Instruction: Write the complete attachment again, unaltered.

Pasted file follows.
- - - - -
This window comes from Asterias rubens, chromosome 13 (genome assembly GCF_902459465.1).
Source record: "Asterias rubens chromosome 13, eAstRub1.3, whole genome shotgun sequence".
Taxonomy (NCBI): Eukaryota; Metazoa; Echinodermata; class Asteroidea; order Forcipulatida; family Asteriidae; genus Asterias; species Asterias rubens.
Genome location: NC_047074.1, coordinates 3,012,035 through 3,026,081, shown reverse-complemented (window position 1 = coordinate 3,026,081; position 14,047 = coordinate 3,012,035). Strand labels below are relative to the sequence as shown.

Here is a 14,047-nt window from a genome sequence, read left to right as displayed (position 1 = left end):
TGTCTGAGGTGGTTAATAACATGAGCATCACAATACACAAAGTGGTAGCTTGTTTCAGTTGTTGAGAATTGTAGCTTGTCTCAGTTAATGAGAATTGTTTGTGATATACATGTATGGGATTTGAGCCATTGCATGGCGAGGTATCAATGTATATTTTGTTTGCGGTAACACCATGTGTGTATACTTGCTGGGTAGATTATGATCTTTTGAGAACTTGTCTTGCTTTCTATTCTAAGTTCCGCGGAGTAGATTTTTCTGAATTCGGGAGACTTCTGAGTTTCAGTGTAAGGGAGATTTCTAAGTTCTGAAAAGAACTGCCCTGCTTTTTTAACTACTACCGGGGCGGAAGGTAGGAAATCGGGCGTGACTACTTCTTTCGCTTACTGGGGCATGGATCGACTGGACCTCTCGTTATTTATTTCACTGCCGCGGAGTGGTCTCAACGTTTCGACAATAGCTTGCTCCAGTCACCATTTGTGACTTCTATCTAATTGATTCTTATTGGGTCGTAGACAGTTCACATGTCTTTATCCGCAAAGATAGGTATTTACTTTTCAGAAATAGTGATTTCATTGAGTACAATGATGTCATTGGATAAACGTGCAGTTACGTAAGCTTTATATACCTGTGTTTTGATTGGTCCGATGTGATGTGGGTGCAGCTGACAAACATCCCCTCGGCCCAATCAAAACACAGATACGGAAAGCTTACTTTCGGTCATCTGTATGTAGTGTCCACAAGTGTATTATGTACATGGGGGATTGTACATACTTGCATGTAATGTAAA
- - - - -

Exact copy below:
This window comes from Asterias rubens, chromosome 13 (genome assembly GCF_902459465.1).
Source record: "Asterias rubens chromosome 13, eAstRub1.3, whole genome shotgun sequence".
Taxonomy (NCBI): Eukaryota; Metazoa; Echinodermata; class Asteroidea; order Forcipulatida; family Asteriidae; genus Asterias; species Asterias rubens.
Genome location: NC_047074.1, coordinates 3,012,035 through 3,026,081, shown reverse-complemented (window position 1 = coordinate 3,026,081; position 14,047 = coordinate 3,012,035). Strand labels below are relative to the sequence as shown.

Here is a 14,047-nt window from a genome sequence, read left to right as displayed (position 1 = left end):
TGTCTGAGGTGGTTAATAACATGAGCATCACAATACACAAAGTGGTAGCTTGTTTCAGTTGTTGAGAATTGTAGCTTGTCTCAGTTAATGAGAATTGTTTGTGATATACATGTATGGGATTTGAGCCATTGCATGGCGAGGTATCAATGTATATTTTGTTTGCGGTAACACCATGTGTGTATACTTGCTGGGTAGATTATGATCTTTTGAGAACTTGTCTTGCTTTCTATTCTAAGTTCCGCGGAGTAGATTTTTCTGAATTCGGGAGACTTCTGAGTTTCAGTGTAAGGGAGATTTCTAAGTTCTGAAAAGAACTGCCCTGCTTTTTTAACTACTACCGGGGCGGAAGGTAGGAAATCGGGCGTGACTACTTCTTTCGCTTACTGGGGCATGGATCGACTGGACCTCTCGTTATTTATTTCACTGCCGCGGAGTGGTCTCAACGTTTCGACAATAGCTTGCTCCAGTCACCATTTGTGACTTCTATCTAATTGATTCTTATTGGGTCGTAGACAGTTCACATGTCTTTATCCGCAAAGATAGGTATTTACTTTTCAGAAATAGTGATTTCATTGAGTACAATGATGTCATTGGATAAACGTGCAGTTACGTAAGCTTTATATACCTGTGTTTTGATTGGTCCGATGTGATGTGGGTGCAGCTGACAAACATCCCCTCGGCCCAATCAAAACACAGATACGGAAAGCTTACTTTCGGTCATCTGTATGTAGTGTCCACAAGTGTATTATGTACATGGGGGATTGTACATACTTGCATGTAATGTAAA